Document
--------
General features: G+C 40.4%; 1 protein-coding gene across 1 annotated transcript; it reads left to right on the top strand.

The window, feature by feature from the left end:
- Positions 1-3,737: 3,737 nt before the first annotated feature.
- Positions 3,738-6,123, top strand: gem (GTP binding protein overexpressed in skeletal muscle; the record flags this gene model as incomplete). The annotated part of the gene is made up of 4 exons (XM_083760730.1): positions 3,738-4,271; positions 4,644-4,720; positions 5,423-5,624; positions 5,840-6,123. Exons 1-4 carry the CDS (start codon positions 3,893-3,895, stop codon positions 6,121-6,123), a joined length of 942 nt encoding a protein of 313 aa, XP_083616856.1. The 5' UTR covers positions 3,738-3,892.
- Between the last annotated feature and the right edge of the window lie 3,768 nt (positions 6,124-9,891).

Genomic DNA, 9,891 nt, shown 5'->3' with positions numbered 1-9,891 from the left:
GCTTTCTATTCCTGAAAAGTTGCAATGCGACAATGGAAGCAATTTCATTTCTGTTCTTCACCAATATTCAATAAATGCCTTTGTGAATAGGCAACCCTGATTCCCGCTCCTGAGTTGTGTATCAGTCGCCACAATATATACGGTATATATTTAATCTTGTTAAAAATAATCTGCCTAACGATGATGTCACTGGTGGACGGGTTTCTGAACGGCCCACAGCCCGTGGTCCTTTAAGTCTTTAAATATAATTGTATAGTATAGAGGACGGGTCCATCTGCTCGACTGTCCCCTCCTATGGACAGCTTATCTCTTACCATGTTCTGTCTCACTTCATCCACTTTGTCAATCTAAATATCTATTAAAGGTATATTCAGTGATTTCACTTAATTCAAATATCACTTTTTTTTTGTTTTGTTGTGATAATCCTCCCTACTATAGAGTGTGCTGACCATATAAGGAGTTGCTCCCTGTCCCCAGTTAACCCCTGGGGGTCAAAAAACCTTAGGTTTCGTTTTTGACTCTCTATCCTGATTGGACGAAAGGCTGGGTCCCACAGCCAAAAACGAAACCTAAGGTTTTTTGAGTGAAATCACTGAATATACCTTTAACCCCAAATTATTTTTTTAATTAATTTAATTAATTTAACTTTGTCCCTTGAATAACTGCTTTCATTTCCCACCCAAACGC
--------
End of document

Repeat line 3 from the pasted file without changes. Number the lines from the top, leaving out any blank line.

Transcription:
- Positions 1-3,737: 3,737 nt before the first annotated feature.